Saturday, October 22, 2011
Comic Quickies: Tales of Death
Vertigo managed to pull together some pretty big names to contribute to this anthology, but for the most part, I was disappointed with the content. There was a decent ghost story in there from Joshua Hale Fialkov and Brian Wood delivered the goods with his tale Americana, (though it was a story that didn't actually feel like horror) and I enjoyed looking at Farel Dalrymple's art, but aside from those few high points I was pretty underwhelmed. The rest of the content seemed to fall into one of two categories: "gore-fest" horror, which I don't care for at all, or "shocker endings!" which were never very shocking and at times outright predictable.
The $7.99 price tag makes me feel like I was ripped off.
Starman Omnibus. His shady demeanor, (pun intended), his ambiguous morals, and his creepy ability to make shadows come to life as beastly constructs makes him a memorable and like-able character. The fact that this twelve issue mini-series is written by James Robinson, who wrote the Starman stuff and has an all-star lineup of artists working on the issues made this title a must have for me.
The first issue got things off to an odd start. From what I can tell, The Shade basically spends his time sipping tea with superheros, and engaging in post-coitus repartee with his lady. He also takes a stroll.
Robinson seemed to more intent on showing who The Shade is and only gives readers a very small taste of what he is capable of. There is a shocker ending that was actually shocking, and has me pretty excited for the next issue.
Also, Cully Hamner handled the art for this issue, and he makes everything look beautiful. Definitely worth checking out. It'll be interesting to see where the hell this one is going.
I think it was about at two or three month wait (it felt like longer!) for this final installment of what has been one of my favorite comics of the year. Delays suck, but Who is Jake Ellis is worth the wait.
Since the very first issue, this has been an comic steeped in mystery, with a healthy dose of espionage action tossed in to make a delicious concoction of comic genius. I loved everything about this comic, from the writing, to the art, and the colors, and the final installment delivers on all fronts. (Except for the ugly gray-tone cover, what the hell?)
I've always said that good endings are hard to come by, and the ending here (or is it? More Jake Ellis please!) is pretty well handled. Writer Nathan Edmondson wrapped up much of the mystery that was swirling around the primary characters, and answers most of my burning questions, and manages to leave the door open for potential sequels. Not too shabby by my book.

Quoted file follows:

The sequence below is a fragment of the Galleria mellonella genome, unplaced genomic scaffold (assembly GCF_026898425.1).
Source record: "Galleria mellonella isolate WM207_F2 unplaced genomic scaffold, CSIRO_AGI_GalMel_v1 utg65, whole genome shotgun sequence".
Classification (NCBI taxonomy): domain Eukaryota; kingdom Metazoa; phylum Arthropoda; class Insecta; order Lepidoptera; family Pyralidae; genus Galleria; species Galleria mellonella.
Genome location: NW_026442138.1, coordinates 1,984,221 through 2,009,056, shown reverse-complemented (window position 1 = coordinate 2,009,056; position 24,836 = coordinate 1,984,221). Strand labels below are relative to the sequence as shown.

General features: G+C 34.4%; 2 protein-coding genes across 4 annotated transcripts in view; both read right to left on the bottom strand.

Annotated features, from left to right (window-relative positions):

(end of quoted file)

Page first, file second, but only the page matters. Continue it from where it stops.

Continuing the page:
If you aren't already reading this in single issues, buy the trade when it comes out. You will thank me. Who is Jake Ellis is one of the best titles to hit shelves this year.
His sub, Matt Kindt, has been the subject of much scrutiny between myself and other Sweet Tooth readers at the comic shop. I wasn't too thrilled to think that someone other than Lemire would be drawing the likes of Gus, Jeppard and the other Sweet Tooth folks, a feeling that seemed to be universal.
Well, boy was I surprised when I cracked open issue #26, Kindt's first call of duty, to find that he would be handling the art for a three issue side story titled The Taxidermist that is set one hundred years prior to the events of the main story line.
The story follows Dr. James Thacker on his sea-faring journey to the icy northern wastes of Alaska in search of his brother in law, who has gone missing while attempting to set up a Christian mission for the native Alaskans. As soon as Thacker, the ship's captain and first mate hit land and begin their trek towards the settlement, things start to get weird, and before too long, their sled dogs are mysteriously killed, and things go south from there.
An awesome start to what looks to be an interesting side story. Oh, and Matt Kindt's art is a good match to the strange story of icy Alaskan mystery and mayhem.
Markham is a killer for hire, but from the looks of things in the early pages, his most recent job went to shit. Now Markham is severely injured, and racing to save his own life. He winds up on the operating table of a friend who runs an animal hospital and flatlines during surgery. During his near death experience Markham is confronted by the hundreds of souls he's put to death, and told he needs to make amends for his sins. Markham eventually is saved, and during his recovery, decides to use his skills to save people rather than kill them.
This first issue delivers the concept for the series in a pretty straight forward and workman like manner. There is a no nonsense feel to the comic, which is possibly meant to make the story seem more spare and hard boiled, but to me it made the characters, especially Markham come across as empty vessels. There is an interesting twist at the end that makes me think there might be more to this fledgling series than meets the eye, but I'm definitely on the fence with this title. I do have the second issue waiting to be read, so I'll see if #2 can deliver the goods before I decide whether to carry on with this series or not.